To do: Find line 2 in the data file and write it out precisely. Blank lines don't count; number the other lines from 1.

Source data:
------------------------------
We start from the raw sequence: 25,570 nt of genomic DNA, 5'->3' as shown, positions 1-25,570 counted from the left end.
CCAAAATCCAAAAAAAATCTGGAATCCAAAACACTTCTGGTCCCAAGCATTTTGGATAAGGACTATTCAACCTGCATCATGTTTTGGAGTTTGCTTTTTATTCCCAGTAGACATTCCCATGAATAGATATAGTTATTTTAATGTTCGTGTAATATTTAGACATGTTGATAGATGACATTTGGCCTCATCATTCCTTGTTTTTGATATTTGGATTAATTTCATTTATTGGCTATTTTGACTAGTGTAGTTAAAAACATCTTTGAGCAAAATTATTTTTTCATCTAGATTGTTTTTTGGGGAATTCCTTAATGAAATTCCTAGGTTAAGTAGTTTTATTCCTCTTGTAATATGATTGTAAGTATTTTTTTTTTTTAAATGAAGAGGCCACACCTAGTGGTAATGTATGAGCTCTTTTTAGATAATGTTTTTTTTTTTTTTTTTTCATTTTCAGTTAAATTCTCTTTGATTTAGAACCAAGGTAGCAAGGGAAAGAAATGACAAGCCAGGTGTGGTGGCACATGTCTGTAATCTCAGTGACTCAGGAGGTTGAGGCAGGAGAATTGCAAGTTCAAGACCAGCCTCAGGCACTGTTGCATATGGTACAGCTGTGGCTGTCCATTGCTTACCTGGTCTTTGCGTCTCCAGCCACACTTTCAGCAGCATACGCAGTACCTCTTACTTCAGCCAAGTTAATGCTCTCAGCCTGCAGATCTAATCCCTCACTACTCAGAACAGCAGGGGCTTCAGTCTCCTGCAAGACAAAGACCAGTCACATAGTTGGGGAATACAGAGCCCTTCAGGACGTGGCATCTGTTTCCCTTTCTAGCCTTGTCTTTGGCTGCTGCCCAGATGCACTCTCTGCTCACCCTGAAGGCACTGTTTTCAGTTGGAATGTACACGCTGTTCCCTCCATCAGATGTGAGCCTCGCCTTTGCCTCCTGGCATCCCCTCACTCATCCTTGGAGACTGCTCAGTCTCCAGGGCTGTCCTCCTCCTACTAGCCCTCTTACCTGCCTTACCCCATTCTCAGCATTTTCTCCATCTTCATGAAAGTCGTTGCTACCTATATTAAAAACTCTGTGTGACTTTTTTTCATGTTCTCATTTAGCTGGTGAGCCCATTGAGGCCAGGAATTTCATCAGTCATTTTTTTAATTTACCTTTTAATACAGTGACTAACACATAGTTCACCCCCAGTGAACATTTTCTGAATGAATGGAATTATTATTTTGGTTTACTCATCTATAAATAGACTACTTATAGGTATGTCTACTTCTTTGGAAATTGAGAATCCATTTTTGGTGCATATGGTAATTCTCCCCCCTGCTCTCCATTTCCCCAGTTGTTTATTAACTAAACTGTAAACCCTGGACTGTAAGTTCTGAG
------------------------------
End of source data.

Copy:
CCAAAATCCAAAAAAAATCTGGAATCCAAAACACTTCTGGTCCCAAGCATTTTGGATAAGGACTATTCAACCTGCATCATGTTTTGGAGTTTGCTTTTTATTCCCAGTAGACATTCCCATGAATAGATATAGTTATTTTAATGTTCGTGTAATATTTAGACATGTTGATAGATGACATTTGGCCTCATCATTCCTTGTTTTTGATATTTGGATTAATTTCATTTATTGGCTATTTTGACTAGTGTAGTTAAAAACATCTTTGAGCAAAATTATTTTTTCATCTAGATTGTTTTTTGGGGAATTCCTTAATGAAATTCCTAGGTTAAGTAGTTTTATTCCTCTTGTAATATGATTGTAAGTATTTTTTTTTTTTAAATGAAGAGGCCACACCTAGTGGTAATGTATGAGCTCTTTTTAGATAATGTTTTTTTTTTTTTTTTTTCATTTTCAGTTAAATTCTCTTTGATTTAGAACCAAGGTAGCAAGGGAAAGAAATGACAAGCCAGGTGTGGTGGCACATGTCTGTAATCTCAGTGACTCAGGAGGTTGAGGCAGGAGAATTGCAAGTTCAAGACCAGCCTCAGGCACTGTTGCATATGGTACAGCTGTGGCTGTCCATTGCTTACCTGGTCTTTGCGTCTCCAGCCACACTTTCAGCAGCATACGCAGTACCTCTTACTTCAGCCAAGTTAATGCTCTCAGCCTGCAGATCTAATCCCTCACTACTCAGAACAGCAGGGGCTTCAGTCTCCTGCAAGACAAAGACCAGTCACATAGTTGGGGAATACAGAGCCCTTCAGGACGTGGCATCTGTTTCCCTTTCTAGCCTTGTCTTTGGCTGCTGCCCAGATGCACTCTCTGCTCACCCTGAAGGCACTGTTTTCAGTTGGAATGTACACGCTGTTCCCTCCATCAGATGTGAGCCTCGCCTTTGCCTCCTGGCATCCCCTCACTCATCCTTGGAGACTGCTCAGTCTCCAGGGCTGTCCTCCTCCTACTAGCCCTCTTACCTGCCTTACCCCATTCTCAGCATTTTCTCCATCTTCATGAAAGTCGTTGCTACCTATATTAAAAACTCTGTGTGACTTTTTTTCATGTTCTCATTTAGCTGGTGAGCCCATTGAGGCCAGGAATTTCATCAGTCATTTTTTTAATTTACCTTTTAATACAGTGACTAACACATAGTTCACCCCCAGTGAACATTTTCTGAATGAATGGAATTATTATTTTGGTTTACTCATCTATAAATAGACTACTTATAGGTATGTCTACTTCTTTGGAAATTGAGAATCCATTTTTGGTGCATATGGTAATTCTCCCCCCTGCTCTCCATTTCCCCAGTTGTTTATTAACTAAACTGTAAACCCTGGACTGTAAGTTCTGAG